"Aging is an inevitable process. I surely wouldn't want to grow younger. The older you become, the more you know; your bank account of knowledge is much richer." - William Holden
Who doesn't want to remain fit and age gracefully? While scientists around the world are searching for some clues on healthy aging, a trio of aging experts have discovered certain strategies that are known to delay aging in animals.
Apart from a healthy diet and regular exercise, these strategies include slowing the metabolic and molecular factors of human aging, such as the incremental accumulation of cellular damage that occurs over time.
Cells die and replace themselves at various intervals. If it replaces itself with a much stronger and better cell, that leads to healthy aging. By treating the metabolic and molecular causes of human aging, it may be possible to help people stay healthy in their 70s and 80s, researchers claimed in a commentary published in the journal Nature.
"You do not have to be a mathematician or an economist to understand that our current healthcare approach is not sustainable," said Luigi Fontana, a professor of medicine and nutrition at Washington University and Brescia University.
Old-age ailments like heart problems, diabetes, arthritis, cancer and Alzheimer's disease tend to come as a package and more than 70 percent of people over 65 years of age suffer with two or more chronic diseases.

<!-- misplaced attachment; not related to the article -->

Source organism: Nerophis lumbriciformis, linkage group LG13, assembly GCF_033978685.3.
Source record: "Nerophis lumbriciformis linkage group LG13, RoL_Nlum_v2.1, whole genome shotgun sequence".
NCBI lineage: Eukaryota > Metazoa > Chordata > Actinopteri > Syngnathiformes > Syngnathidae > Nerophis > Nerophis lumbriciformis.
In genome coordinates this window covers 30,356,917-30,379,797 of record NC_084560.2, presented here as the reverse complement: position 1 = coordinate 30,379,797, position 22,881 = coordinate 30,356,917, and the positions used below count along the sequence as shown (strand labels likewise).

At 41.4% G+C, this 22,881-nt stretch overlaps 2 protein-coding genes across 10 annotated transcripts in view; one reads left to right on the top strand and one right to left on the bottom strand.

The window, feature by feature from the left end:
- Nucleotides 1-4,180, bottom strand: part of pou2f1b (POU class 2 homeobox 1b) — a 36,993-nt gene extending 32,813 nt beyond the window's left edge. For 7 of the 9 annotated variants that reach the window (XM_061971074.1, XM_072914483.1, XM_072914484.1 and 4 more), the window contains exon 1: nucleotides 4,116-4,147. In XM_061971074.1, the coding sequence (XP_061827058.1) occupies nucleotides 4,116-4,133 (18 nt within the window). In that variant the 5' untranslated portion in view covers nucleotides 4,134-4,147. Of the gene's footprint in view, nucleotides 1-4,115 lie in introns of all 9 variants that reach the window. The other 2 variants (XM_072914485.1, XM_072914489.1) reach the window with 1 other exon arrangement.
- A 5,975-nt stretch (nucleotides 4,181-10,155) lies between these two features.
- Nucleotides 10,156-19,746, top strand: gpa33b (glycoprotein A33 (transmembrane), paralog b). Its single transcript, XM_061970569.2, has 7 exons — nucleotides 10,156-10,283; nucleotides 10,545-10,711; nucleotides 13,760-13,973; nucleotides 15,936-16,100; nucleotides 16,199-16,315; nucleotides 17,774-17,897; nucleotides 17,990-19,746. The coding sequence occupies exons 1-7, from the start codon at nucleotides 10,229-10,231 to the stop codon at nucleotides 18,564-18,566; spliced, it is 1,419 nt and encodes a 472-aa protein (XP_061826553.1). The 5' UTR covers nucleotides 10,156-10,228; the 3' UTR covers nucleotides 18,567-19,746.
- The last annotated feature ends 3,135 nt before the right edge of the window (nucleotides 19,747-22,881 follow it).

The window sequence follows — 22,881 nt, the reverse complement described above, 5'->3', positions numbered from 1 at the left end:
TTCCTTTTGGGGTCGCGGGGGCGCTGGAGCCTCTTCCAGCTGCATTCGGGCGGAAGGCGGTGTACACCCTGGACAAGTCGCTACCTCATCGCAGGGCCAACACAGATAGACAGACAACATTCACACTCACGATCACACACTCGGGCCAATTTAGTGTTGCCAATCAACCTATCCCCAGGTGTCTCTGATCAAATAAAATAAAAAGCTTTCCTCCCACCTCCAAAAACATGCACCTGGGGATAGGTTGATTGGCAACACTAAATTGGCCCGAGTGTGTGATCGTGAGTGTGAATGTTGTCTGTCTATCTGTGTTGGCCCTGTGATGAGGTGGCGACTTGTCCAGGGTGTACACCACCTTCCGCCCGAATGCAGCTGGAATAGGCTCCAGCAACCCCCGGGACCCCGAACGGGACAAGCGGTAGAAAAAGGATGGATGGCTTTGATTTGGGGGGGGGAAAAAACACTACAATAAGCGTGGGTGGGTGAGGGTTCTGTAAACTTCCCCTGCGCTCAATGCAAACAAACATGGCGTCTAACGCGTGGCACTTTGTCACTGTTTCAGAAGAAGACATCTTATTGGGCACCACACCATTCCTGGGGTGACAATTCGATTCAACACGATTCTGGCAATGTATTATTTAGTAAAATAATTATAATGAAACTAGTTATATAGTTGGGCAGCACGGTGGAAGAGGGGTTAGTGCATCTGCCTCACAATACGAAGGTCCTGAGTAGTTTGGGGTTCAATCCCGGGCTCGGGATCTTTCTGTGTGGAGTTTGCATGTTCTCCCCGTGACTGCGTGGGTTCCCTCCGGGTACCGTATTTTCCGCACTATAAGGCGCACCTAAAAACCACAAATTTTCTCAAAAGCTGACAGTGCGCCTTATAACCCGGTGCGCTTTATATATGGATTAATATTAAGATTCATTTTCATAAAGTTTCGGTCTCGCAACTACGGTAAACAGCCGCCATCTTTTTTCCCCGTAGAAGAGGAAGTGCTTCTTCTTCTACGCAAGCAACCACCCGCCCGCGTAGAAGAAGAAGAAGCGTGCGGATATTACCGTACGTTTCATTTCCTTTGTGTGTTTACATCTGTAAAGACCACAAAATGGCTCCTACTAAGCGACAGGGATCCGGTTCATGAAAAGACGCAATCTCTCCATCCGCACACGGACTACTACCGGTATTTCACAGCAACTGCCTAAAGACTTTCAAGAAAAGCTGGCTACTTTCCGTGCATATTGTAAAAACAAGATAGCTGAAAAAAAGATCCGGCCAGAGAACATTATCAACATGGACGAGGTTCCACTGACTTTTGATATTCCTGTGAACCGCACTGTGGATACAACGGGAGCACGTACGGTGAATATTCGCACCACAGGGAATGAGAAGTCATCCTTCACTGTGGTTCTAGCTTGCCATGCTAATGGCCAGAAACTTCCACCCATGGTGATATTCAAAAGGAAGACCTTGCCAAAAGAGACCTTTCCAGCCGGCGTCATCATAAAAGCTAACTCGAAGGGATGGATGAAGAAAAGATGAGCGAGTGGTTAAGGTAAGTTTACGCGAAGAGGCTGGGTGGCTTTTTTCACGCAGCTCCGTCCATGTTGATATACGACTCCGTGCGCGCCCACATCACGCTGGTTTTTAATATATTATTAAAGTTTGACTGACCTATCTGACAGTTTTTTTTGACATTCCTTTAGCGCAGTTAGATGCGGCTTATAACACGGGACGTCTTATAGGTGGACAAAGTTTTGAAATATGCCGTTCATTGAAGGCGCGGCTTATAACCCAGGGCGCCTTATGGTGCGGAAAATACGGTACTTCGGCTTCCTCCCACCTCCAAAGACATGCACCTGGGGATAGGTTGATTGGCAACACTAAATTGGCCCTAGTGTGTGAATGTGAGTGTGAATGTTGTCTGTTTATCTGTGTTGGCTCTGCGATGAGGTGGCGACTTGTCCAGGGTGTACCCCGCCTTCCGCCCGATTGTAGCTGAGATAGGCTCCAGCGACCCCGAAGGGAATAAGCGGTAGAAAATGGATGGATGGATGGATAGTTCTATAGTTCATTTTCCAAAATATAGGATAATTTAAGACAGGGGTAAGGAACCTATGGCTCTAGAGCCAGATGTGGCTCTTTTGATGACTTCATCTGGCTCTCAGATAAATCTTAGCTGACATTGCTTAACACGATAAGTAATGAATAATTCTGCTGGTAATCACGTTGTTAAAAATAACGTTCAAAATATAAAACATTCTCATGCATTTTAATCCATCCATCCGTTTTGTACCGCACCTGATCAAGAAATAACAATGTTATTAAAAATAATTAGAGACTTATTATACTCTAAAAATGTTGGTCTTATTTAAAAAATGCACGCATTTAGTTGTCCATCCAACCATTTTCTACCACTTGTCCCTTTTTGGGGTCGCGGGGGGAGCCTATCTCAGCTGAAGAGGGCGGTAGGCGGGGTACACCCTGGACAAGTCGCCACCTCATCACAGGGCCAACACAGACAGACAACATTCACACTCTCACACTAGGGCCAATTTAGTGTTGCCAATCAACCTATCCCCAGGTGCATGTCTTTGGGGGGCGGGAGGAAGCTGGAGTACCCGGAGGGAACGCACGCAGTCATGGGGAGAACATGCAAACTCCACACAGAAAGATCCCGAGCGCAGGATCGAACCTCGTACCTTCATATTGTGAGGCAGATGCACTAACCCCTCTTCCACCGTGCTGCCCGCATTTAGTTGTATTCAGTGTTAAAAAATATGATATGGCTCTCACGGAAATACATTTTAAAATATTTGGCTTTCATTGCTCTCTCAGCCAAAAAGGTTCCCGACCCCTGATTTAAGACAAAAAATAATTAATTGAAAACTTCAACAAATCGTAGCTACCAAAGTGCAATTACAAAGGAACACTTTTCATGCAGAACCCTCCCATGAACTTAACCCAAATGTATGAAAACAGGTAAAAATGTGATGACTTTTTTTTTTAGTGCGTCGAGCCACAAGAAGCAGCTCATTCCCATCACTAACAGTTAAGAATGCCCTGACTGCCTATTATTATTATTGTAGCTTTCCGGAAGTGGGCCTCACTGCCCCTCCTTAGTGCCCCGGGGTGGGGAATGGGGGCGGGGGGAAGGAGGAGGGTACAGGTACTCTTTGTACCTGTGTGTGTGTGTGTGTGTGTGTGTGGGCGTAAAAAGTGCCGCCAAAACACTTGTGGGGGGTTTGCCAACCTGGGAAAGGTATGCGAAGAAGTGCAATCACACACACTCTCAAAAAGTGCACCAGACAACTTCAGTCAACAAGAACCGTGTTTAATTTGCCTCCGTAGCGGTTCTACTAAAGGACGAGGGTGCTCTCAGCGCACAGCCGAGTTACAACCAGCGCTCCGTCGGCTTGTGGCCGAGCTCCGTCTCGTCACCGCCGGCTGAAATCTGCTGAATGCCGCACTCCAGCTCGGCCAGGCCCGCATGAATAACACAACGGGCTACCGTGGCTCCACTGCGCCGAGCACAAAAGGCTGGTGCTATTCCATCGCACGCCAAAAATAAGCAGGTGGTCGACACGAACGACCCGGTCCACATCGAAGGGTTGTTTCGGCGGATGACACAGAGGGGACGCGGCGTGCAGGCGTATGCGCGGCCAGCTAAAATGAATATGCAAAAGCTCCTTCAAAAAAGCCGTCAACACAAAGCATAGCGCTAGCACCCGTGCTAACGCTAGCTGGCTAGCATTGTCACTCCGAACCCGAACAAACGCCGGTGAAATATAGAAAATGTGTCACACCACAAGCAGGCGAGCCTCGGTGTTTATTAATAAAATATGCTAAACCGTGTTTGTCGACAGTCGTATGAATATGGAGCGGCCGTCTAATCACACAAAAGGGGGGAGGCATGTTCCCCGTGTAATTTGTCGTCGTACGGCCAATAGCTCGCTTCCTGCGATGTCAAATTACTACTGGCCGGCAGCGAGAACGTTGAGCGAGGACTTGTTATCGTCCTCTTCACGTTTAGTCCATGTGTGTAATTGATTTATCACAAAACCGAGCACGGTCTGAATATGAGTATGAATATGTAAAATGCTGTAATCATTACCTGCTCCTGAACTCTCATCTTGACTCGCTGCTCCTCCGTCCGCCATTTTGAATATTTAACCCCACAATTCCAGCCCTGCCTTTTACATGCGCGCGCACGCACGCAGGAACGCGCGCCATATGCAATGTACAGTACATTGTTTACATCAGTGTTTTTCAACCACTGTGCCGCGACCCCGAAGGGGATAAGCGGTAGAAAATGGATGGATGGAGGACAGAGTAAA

"We propose using lifestyle interventions - such as a personalized healthy diet and exercise program to down-regulate aging pathways so the patient avoids heart failure in the first place," Fontana emphasized.
"Healthy diets and calorie restriction are known to help animals live up to 50 percent longer," he maintained.
Fontana found that people, who eat significantly fewer calories while still getting optimal nutrition, have 'younger' and more flexible hearts. They also have comparatively lower blood pressure, much less inflammation in their bodies and their skeletal muscles function is similar to muscles in people who are significantly younger.
Researchers emphasized that more efforts should be directed to promote interventions that have the potential to prevent multiple chronic diseases and extend the healthy life span.